Electronic Design

Simple Circuit Turns PWM Into A Digitally Adjustable Precision Reference

Designs frequently require the conversion of a microprocessor’s pulse width modulation (PWM) signal into an analog voltage. Often a passive single-pole RC filter will satisfy design requirements, but this approach typically suffers from several drawbacks including slow response time, noisy results, and having an unbuffered output.

The circuit described here uses the ubiquitous LM431 shunt regulator to implement a second-order Sallen-Key low pass filter together with a level shifter (see the figure). Compared to the traditional approach, it provides a far sharper roll-off along with a low-impedance output, bipolar output. It will produce a –2.5- to +2.5-V output with a 0- to 5-V PWM signal input. The value of VOut is equal to (5 V × dc) – 2.5 V, where dc is the PWM duty from 0.0 to 1.0 (0% to 100%).

The component values depicted provide a flat response with a cutoff frequency around 2300 Hz, a –12-dB/octave roll-off, and drive capability of about 3 mA. You can easily change the cutoff frequency by adjusting R1 and R2 or C1 and C2, although it is important to keep R1 equal to R2 and C2 at about half the value of C1.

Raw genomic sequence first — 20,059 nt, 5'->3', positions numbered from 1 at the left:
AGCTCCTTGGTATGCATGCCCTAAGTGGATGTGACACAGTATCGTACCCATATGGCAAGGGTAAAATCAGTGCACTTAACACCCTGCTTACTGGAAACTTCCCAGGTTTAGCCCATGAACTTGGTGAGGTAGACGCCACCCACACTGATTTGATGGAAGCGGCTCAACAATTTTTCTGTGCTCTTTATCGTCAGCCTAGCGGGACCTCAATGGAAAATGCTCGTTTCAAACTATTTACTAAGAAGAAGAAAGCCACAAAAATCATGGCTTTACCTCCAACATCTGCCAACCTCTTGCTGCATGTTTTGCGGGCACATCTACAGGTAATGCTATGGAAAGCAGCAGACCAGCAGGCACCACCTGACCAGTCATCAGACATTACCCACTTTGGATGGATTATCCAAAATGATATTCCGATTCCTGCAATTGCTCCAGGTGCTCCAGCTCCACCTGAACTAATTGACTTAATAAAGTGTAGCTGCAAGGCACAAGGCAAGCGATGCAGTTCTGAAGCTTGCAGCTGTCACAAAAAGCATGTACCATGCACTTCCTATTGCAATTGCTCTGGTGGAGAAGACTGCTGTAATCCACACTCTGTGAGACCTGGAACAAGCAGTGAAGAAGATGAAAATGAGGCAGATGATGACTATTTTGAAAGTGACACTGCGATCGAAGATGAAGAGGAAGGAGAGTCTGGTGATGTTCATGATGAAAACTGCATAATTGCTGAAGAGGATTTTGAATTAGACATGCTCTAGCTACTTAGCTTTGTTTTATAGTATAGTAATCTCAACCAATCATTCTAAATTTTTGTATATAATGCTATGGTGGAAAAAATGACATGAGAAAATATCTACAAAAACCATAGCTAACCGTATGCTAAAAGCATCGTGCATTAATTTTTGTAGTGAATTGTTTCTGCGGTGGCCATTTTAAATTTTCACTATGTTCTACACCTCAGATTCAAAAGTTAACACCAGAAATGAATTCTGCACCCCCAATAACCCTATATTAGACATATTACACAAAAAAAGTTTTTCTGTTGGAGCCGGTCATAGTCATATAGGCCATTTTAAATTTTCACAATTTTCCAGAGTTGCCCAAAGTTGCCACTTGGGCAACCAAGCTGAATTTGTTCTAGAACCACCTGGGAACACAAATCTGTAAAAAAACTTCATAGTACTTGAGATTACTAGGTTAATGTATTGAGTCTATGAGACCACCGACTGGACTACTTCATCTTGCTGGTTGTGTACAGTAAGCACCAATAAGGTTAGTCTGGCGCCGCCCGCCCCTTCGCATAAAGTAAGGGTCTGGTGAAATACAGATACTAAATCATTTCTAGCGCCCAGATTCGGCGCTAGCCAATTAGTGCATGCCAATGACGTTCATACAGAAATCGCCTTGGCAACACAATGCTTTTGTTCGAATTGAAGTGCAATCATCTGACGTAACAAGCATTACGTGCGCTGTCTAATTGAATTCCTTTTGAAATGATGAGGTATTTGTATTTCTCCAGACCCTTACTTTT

Doubling the resistor or capacitor values will cut the frequency in half. Halving either set of values will double the cutoff frequency. You can adjust R3 to provide more output current or to reduce power consumption. The 5-V rails depicted do not have to be precise and can be a higher voltage. Only the PWM input signal needs to be precisely 5 V.

Because it uses only six components, this circuit can be very cost effective. The LM431 can be purchased for as low as 10 cents in single-unit quantities, well below that of any op amp.

Editor’s Note: See Texas Instruments Application Report SLOA024B, “Analysis of the Sallen-Key Architecture,” for additional information on Sallen-Key filters.

Hide comments


  • Allowed HTML tags: <em> <strong> <blockquote> <br> <p>

Plain text

  • No HTML tags allowed.
  • Web page addresses and e-mail addresses turn into links automatically.
  • Lines and paragraphs break automatically.